AAA -arrogant, adulterous, asshole

It’s so wonderful to see you write conciliatory tones of praise to a wife who you destroyed by cheating on her. You made a conscious choice to not just have an affair but to engage in multiple affair liaisons over almost the entire course of your marriage. Of course you are sorry now; now you have been caught you have to try and seem to make amends or come off looking like the worst sort of adulterous jerk.

Will you use mental health as a scapegoat? Despair the day you succumbed to a temptation too strong to resist? How about blaming it as the result of alcohol use? Let’s choose a vice and blame that instead of your complete lack of moral character and absolute immaturity. The reality is you are a selfish, narcissistic, self serving asshole who can not be faithful because you traded the peace of your family to enjoy the chase of getting your next piece of ass.

Your wife may actually be stupid enough to continue to live in a state of self induced hysterical blindness pretending that the marriage counselling she insisted upon and you heartily agreed to going to is working and that you are suddenly changing to become a better husband and father, as a disproportionate result of the mediocre efforts. But I see you for who and what you are. And when you look at me, looking at you? You know I see it and it’s why you avoid me.

While she is sitting there in a state of check mate, thinking she has all the options in the world as you go forward into the blissful days of recovery, you and I see how she’s been set up by all your purposefully crafted moves and how you can end things any time you want; but you just keep on letting her think she has some control in what’s happening. You just want to stabilize her so you can fuck around once again while she pretends nothing is wrong. How sweet of you.


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18 Responses to AAA -arrogant, adulterous, asshole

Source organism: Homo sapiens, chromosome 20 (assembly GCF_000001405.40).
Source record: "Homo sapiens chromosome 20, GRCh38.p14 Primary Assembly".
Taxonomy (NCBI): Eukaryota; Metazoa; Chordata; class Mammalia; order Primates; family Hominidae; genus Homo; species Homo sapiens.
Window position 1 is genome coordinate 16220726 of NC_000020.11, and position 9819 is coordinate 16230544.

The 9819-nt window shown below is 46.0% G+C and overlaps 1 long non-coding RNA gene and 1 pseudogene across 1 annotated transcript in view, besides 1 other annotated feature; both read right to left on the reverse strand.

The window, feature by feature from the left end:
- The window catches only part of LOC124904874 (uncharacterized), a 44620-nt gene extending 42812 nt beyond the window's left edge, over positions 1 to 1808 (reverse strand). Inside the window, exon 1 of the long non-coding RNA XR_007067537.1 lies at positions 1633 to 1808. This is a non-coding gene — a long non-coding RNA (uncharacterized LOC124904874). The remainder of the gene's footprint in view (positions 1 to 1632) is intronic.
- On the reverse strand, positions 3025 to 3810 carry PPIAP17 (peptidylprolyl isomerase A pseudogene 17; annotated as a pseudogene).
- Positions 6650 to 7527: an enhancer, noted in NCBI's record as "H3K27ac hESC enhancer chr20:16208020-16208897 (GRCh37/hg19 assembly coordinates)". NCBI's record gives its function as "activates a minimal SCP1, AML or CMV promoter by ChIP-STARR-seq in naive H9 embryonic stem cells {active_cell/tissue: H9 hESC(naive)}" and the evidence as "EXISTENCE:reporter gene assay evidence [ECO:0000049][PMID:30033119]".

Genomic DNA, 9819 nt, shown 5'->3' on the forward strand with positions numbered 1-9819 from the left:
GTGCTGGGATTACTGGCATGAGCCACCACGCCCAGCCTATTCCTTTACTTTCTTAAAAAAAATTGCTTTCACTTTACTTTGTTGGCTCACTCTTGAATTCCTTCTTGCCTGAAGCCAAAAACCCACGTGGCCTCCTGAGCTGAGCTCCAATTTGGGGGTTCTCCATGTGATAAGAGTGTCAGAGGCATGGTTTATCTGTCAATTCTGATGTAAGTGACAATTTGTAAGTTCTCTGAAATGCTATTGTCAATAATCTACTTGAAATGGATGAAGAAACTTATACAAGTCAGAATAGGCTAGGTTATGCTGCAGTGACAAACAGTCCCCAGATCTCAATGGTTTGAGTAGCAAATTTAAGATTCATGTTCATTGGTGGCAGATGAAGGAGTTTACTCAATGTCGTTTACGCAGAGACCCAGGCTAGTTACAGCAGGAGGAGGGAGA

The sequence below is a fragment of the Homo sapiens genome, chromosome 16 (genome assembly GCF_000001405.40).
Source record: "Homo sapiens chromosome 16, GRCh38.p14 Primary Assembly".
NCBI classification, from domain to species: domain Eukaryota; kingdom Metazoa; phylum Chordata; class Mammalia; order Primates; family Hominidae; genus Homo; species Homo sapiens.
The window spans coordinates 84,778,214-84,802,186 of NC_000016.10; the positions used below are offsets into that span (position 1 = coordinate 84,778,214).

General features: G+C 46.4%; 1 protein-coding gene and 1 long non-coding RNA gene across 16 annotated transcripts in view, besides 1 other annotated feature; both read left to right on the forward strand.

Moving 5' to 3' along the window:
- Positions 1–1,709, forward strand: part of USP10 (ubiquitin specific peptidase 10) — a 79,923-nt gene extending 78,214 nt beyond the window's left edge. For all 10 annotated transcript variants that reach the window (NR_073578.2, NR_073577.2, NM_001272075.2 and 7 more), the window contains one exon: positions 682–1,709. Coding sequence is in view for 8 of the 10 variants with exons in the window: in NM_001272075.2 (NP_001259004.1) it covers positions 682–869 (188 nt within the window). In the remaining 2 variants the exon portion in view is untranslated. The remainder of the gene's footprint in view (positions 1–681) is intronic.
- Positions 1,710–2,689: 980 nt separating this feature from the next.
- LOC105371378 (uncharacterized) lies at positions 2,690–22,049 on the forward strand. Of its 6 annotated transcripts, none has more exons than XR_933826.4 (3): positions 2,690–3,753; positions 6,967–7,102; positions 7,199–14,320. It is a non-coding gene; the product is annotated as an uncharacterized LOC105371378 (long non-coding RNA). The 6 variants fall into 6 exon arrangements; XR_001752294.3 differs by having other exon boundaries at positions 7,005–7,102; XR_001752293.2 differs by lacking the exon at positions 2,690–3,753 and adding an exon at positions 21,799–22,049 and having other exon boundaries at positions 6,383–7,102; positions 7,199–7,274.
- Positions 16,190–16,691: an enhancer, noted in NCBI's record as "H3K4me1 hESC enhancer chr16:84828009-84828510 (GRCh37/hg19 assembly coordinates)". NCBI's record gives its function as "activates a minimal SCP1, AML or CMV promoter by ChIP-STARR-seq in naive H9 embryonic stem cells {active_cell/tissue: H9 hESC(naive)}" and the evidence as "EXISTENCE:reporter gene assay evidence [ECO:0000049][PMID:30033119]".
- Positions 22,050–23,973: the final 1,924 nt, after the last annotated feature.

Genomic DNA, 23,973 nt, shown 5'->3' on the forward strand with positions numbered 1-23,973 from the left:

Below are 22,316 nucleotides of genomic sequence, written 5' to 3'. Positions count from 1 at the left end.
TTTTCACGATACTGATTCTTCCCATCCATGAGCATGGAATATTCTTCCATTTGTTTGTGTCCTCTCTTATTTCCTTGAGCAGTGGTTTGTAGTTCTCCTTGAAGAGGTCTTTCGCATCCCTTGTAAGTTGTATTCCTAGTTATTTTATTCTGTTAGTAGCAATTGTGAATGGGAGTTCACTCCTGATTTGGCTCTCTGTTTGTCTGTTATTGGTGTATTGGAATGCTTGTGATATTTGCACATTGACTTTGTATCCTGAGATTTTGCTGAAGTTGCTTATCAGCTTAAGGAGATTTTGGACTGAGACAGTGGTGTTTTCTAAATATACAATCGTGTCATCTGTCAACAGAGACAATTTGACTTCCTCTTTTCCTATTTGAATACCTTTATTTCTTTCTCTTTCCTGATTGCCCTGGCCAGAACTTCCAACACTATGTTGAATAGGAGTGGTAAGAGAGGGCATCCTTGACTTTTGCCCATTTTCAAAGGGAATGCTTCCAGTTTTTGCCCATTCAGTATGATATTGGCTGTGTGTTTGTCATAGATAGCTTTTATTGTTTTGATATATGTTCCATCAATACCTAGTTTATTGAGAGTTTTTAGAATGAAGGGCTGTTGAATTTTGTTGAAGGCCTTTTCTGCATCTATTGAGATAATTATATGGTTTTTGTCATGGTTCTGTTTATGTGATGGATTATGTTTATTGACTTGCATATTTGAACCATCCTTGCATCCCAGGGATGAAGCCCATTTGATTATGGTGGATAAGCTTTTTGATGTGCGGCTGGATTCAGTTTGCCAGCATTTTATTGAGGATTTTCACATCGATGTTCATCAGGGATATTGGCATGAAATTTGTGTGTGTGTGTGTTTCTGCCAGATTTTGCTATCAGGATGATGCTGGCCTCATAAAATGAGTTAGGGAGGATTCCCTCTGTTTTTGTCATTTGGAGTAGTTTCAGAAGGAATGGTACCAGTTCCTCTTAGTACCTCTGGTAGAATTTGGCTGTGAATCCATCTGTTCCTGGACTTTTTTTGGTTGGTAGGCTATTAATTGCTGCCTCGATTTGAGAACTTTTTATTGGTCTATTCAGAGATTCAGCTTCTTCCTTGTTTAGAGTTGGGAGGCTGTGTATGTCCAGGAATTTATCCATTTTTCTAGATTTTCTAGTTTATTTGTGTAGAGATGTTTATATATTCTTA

1. Ned's Blog says:

    I’m sure for some men, based upon descriptions of yourself in a recent post, they are intimidated by your looks. However, for a man like this, I’d imagine your intelligence is far more threatening. It’s no wonder he can’t look you in the eye.

    Well said; I only wish for you that it wasn’t something that needed to be said in the first place.

    • rougedmount says:

      you know how there are moments when someone has known you for a long time, that you know you can not get away with saying something that may be a half truth? it instantly raises their eyebrow in an unspoken question? you can see it in their face as they know you know and are trying to decide to call them on it or not. even if it goes unsaid…that look? calls them on it. human expression can be so amazing at times..such an intricate language all on its own.

      • Ned's Blog says:

        I think some of us — writers in particular — are more aware of those subtle, body-language nuances that take place. People who can recognize someone’s subtle displeasure, sudden understanding or subdued interest get much farther in this world — in relationships, business, etc. — than others.

      • rougedmount says:

        you know i feel that because i am hyper aware of it, i have been in the very unique position of being able to explain expressions and meanings to my oldest son who has aspergers. it’s part of the reason why i think God gave us to each other. It’s been exhaustive and it made me aware of how much goes unsaid in the run of normal interactions.